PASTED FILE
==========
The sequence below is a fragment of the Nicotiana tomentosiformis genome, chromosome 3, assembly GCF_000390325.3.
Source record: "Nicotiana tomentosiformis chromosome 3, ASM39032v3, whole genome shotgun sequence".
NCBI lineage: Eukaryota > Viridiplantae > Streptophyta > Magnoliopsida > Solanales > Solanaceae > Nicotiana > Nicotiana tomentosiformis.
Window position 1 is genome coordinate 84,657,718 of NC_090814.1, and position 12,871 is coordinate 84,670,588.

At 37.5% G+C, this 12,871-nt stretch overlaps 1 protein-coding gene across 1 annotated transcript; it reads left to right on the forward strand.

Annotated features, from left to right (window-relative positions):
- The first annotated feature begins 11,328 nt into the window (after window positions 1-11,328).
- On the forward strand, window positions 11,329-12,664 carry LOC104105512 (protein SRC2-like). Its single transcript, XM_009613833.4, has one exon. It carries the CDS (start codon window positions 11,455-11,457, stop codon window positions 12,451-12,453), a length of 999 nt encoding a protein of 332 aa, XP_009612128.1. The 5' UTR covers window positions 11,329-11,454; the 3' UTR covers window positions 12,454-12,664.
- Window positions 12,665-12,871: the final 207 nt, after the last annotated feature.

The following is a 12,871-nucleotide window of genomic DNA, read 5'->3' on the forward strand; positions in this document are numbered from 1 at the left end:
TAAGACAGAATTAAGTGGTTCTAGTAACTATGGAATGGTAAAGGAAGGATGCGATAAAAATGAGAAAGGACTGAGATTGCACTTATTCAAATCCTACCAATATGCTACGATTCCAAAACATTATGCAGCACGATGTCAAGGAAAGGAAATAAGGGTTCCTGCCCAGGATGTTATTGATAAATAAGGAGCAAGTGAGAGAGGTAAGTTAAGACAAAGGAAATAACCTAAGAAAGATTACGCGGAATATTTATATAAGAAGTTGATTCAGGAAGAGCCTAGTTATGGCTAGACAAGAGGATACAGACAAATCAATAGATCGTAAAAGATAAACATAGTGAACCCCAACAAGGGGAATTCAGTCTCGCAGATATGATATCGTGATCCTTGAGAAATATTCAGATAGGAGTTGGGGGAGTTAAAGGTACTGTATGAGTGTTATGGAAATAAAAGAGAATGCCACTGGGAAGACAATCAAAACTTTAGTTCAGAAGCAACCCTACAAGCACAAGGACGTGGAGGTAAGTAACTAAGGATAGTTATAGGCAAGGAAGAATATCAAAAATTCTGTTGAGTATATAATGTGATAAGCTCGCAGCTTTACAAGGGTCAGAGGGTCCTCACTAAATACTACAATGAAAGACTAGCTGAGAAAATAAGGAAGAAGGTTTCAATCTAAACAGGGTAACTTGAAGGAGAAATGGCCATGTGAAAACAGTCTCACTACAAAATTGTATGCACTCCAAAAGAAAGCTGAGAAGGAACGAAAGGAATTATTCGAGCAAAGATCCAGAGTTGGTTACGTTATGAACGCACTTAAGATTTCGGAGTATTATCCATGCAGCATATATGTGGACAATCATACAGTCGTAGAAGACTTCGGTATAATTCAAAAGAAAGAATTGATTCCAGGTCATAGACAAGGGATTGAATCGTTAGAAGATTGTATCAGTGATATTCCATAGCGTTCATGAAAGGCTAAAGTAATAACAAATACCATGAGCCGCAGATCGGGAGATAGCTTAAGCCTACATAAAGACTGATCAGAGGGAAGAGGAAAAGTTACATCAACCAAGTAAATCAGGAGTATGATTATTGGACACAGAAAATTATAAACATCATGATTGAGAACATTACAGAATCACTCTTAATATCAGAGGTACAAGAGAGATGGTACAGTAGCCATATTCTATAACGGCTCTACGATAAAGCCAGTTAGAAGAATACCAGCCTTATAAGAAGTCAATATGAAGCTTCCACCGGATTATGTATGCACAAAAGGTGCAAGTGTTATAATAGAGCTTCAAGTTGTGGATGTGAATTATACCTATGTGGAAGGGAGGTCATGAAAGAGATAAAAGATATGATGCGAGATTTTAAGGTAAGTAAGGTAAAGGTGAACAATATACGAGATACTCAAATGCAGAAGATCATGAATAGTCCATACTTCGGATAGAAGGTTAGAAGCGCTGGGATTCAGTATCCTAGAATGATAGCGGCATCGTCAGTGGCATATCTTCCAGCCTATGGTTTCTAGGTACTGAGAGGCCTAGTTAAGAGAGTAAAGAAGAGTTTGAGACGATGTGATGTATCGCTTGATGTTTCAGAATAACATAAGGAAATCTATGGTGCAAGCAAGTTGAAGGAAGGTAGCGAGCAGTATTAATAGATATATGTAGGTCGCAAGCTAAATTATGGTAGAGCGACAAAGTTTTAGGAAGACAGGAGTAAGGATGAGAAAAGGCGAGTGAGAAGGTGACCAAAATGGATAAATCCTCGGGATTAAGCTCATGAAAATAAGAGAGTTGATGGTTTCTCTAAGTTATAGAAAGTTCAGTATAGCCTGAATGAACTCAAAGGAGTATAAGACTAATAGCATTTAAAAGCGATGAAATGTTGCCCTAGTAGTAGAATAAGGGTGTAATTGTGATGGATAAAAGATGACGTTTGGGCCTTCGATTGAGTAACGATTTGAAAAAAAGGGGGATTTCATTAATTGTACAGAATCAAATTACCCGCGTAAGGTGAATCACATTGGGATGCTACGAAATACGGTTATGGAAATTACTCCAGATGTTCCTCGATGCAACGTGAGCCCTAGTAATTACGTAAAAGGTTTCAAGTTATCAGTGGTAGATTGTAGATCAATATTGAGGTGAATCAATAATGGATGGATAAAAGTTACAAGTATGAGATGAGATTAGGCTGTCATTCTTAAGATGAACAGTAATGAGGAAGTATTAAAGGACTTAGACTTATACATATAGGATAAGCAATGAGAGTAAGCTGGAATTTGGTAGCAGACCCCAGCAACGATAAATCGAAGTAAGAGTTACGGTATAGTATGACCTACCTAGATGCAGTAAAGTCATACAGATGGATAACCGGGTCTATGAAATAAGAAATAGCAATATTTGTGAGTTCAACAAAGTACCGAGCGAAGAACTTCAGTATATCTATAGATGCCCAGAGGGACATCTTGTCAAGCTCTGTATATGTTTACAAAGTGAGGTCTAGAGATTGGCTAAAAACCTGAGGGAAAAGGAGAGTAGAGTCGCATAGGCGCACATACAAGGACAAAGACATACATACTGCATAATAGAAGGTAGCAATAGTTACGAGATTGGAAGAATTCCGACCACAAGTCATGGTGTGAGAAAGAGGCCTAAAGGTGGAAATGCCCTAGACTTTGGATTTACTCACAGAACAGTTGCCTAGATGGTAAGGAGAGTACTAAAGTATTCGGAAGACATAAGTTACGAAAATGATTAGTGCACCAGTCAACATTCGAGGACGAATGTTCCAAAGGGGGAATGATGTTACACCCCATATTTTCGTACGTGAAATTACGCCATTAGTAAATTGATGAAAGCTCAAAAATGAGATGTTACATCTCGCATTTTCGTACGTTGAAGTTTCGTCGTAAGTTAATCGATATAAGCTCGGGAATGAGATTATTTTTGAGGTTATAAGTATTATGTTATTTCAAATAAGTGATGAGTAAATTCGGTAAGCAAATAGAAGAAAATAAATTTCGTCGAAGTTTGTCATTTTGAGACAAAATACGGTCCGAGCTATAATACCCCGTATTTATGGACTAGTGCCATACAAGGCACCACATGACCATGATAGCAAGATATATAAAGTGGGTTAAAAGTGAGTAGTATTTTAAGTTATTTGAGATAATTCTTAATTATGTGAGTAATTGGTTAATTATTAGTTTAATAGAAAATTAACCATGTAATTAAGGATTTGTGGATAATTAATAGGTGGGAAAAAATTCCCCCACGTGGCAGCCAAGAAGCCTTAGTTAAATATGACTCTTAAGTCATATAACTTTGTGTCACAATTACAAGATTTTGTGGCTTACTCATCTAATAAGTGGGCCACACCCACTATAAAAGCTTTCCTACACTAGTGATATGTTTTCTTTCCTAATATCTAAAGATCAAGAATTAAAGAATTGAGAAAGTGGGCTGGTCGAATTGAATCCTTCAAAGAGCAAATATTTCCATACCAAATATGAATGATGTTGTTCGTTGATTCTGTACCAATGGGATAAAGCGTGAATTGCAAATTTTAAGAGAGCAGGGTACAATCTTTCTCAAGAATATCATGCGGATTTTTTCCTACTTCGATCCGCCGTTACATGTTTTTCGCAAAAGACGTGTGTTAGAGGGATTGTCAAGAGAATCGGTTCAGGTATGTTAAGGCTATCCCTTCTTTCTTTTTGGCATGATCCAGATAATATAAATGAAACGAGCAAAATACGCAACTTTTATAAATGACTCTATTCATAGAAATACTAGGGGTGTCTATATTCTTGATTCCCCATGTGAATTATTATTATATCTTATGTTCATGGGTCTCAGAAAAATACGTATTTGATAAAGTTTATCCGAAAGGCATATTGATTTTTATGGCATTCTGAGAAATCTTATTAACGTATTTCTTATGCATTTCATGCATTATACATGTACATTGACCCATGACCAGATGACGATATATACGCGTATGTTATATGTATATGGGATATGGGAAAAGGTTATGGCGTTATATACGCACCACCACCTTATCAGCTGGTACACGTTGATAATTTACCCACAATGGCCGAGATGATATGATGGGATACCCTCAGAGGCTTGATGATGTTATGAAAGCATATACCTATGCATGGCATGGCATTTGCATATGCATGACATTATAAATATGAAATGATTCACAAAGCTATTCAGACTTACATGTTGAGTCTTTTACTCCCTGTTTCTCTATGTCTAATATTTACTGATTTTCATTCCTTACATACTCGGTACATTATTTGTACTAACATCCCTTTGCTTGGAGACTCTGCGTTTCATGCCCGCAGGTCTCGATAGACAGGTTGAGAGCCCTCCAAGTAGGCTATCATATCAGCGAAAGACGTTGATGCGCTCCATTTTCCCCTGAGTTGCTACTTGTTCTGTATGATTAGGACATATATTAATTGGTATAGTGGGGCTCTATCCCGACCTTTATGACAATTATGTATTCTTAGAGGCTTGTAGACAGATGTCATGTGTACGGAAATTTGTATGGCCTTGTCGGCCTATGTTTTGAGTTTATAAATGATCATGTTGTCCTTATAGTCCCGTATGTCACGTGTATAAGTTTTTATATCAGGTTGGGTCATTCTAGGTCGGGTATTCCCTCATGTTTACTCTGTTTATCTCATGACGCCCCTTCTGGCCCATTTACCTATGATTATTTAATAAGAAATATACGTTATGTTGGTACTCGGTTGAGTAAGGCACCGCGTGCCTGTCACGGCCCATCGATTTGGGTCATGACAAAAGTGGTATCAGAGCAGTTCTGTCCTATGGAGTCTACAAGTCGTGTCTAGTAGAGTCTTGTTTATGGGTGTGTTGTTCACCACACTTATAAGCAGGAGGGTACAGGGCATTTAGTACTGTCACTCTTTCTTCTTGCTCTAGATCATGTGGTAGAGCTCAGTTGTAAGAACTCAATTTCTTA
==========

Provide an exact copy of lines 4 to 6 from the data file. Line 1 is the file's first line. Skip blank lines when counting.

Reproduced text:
Window position 1 is genome coordinate 84,657,718 of NC_090814.1, and position 12,871 is coordinate 84,670,588.

At 37.5% G+C, this 12,871-nt stretch overlaps 1 protein-coding gene across 1 annotated transcript; it reads left to right on the forward strand.

Annotated features, from left to right (window-relative positions):